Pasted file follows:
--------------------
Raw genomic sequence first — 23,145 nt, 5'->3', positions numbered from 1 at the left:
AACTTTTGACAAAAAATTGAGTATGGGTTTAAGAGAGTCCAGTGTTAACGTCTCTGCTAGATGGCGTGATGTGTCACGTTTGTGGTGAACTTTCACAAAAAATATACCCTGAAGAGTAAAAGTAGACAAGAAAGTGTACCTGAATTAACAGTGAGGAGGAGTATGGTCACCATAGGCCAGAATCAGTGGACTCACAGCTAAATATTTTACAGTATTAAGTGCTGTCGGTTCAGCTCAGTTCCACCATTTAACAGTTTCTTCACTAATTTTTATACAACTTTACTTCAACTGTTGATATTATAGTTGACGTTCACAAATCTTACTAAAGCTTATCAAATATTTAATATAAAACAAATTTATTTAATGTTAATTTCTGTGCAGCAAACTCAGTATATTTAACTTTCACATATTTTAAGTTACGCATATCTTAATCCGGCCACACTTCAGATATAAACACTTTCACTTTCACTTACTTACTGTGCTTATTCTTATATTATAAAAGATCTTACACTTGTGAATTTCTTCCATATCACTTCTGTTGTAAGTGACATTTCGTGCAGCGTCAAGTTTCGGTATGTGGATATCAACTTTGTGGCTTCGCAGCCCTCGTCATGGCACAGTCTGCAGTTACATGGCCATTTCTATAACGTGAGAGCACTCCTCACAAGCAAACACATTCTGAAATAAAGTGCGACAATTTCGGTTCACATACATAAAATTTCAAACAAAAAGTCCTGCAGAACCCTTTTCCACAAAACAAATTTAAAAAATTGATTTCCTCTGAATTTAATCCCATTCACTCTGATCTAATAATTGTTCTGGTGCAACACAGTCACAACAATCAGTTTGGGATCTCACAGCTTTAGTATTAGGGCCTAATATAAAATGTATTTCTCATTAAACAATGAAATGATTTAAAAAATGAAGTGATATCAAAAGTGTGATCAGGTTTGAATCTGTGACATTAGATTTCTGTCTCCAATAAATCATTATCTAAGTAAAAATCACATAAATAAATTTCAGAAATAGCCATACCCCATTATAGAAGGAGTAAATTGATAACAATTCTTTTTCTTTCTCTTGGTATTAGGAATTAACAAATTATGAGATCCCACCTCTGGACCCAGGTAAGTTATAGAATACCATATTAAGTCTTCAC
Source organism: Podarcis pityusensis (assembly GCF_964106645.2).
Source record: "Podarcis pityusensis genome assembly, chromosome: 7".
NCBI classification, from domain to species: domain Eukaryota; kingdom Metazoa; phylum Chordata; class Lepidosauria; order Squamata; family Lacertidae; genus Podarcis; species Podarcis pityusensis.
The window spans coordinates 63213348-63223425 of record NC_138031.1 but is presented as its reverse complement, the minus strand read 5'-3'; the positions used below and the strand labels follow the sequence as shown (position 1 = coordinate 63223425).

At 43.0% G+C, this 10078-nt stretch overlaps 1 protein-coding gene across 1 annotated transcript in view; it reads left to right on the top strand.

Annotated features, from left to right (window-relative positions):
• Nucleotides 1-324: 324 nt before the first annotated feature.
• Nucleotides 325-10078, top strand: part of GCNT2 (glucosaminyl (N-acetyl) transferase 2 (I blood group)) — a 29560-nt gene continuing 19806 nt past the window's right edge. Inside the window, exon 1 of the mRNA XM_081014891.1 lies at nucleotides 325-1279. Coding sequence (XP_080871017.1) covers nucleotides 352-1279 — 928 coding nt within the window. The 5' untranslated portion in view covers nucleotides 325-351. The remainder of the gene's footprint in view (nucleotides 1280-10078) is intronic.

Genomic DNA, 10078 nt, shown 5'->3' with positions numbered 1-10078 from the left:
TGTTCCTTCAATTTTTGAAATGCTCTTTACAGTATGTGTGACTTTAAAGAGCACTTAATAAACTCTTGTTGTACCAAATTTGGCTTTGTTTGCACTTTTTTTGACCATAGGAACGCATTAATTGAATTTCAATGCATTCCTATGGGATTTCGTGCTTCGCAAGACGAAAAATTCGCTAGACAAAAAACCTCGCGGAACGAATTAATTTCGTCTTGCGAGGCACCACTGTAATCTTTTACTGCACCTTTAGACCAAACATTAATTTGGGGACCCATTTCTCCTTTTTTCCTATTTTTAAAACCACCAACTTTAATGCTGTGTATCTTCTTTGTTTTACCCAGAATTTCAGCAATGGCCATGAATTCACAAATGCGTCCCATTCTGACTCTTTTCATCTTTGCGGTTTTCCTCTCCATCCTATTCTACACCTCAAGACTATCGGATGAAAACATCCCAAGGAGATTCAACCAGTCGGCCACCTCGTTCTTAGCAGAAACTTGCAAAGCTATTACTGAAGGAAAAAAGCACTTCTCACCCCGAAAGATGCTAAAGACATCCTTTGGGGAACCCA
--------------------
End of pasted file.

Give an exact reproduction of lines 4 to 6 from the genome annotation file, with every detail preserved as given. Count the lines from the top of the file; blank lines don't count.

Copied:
Source record: "Podarcis pityusensis genome assembly, chromosome: 7".
NCBI classification, from domain to species: domain Eukaryota; kingdom Metazoa; phylum Chordata; class Lepidosauria; order Squamata; family Lacertidae; genus Podarcis; species Podarcis pityusensis.
The window spans coordinates 63213348-63223425 of record NC_138031.1 but is presented as its reverse complement, the minus strand read 5'-3'; the positions used below and the strand labels follow the sequence as shown (position 1 = coordinate 63223425).